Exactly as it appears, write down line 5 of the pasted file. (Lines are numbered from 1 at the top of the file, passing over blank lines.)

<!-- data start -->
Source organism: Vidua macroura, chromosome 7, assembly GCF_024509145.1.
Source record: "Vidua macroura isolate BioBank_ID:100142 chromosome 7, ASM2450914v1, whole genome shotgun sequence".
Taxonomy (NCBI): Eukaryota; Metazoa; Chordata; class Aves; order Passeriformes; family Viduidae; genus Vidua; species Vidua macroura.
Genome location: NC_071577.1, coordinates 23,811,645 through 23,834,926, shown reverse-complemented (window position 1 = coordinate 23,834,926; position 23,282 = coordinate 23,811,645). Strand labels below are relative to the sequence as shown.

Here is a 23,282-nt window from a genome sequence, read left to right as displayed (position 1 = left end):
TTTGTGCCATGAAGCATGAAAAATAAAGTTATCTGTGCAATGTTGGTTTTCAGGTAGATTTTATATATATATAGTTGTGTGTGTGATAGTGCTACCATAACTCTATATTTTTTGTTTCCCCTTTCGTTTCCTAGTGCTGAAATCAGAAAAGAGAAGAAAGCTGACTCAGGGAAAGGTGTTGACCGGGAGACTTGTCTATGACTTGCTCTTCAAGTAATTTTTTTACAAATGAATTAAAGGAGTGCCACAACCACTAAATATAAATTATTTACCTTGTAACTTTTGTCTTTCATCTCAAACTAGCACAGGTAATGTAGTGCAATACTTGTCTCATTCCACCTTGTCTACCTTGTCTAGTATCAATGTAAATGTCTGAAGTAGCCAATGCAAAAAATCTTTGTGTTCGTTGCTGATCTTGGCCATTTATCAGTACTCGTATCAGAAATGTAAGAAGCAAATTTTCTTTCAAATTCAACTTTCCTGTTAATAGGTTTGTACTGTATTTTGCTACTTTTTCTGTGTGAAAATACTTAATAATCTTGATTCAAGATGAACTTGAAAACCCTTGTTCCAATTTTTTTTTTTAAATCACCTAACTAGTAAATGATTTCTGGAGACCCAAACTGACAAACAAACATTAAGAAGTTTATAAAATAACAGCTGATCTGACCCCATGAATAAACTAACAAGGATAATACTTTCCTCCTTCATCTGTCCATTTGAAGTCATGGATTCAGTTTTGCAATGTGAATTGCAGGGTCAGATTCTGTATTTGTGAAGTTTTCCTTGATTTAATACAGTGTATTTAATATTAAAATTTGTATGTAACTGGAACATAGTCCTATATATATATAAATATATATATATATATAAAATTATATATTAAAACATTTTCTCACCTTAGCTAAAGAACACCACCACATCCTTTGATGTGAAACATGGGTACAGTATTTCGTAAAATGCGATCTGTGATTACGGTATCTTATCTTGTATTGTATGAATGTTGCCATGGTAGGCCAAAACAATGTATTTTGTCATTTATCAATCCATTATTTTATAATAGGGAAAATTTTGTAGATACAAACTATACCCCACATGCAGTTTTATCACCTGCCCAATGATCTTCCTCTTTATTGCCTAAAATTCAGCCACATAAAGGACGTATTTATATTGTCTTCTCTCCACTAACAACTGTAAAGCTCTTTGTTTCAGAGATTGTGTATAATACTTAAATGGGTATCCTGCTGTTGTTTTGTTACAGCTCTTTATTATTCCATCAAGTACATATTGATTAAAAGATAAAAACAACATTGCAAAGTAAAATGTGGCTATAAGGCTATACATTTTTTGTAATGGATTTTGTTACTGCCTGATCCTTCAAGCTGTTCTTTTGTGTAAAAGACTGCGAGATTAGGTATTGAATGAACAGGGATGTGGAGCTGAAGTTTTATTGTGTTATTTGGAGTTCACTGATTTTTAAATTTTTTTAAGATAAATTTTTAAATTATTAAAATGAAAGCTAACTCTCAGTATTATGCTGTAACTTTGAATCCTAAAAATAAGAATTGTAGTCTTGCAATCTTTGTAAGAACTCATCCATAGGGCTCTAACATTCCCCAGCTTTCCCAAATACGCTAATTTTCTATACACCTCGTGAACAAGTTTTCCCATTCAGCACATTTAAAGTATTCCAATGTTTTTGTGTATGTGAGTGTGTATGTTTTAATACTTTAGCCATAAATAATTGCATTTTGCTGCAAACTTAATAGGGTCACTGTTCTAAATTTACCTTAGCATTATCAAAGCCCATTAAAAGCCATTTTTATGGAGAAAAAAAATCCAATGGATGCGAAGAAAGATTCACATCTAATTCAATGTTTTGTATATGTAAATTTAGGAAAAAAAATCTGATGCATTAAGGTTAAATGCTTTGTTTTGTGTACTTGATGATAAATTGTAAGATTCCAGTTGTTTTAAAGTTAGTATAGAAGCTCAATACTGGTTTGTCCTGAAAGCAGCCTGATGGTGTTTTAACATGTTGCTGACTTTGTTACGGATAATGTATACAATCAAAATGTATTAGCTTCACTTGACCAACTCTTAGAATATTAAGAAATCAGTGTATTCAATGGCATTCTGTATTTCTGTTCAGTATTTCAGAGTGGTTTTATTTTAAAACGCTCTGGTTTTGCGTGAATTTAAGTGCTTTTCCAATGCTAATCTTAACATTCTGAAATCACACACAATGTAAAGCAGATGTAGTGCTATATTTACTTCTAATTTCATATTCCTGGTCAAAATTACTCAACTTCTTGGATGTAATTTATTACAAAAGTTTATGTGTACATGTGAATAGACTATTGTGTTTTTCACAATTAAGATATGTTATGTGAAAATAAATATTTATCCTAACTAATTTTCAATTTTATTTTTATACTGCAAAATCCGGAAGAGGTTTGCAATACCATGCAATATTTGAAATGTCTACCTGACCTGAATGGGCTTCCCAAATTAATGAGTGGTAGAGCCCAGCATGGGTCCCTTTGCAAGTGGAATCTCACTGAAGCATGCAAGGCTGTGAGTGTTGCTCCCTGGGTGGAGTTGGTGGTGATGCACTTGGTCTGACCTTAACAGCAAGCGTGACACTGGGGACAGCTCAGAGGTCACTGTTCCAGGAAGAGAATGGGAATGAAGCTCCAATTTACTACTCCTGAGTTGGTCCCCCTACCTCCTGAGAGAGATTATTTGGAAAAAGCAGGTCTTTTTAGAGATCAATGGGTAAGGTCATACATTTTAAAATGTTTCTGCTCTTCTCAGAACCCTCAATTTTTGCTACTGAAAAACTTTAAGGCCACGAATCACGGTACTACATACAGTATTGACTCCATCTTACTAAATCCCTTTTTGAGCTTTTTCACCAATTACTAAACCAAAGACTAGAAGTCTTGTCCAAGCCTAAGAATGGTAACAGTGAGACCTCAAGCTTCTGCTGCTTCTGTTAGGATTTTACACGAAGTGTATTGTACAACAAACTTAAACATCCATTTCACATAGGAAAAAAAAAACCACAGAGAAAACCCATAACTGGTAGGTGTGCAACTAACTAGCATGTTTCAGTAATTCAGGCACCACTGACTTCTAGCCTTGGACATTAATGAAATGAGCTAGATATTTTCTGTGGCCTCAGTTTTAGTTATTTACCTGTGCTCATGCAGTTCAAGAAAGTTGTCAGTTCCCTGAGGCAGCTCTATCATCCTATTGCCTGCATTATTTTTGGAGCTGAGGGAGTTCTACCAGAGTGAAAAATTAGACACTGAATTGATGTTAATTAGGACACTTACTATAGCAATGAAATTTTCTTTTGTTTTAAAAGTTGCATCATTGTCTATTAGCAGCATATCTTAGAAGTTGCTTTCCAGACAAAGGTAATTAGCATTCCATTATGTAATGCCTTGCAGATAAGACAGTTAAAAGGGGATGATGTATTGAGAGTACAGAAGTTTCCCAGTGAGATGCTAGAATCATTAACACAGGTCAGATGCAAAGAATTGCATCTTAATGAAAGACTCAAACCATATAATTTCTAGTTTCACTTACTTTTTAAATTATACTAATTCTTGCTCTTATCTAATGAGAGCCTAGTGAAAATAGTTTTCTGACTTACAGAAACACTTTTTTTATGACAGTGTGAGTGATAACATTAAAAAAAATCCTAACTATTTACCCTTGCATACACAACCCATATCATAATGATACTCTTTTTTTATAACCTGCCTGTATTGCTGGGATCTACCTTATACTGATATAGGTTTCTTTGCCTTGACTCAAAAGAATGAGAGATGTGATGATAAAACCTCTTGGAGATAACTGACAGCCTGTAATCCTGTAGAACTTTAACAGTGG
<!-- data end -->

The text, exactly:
Here is a 23,282-nt window from a genome sequence, read left to right as displayed (position 1 = left end):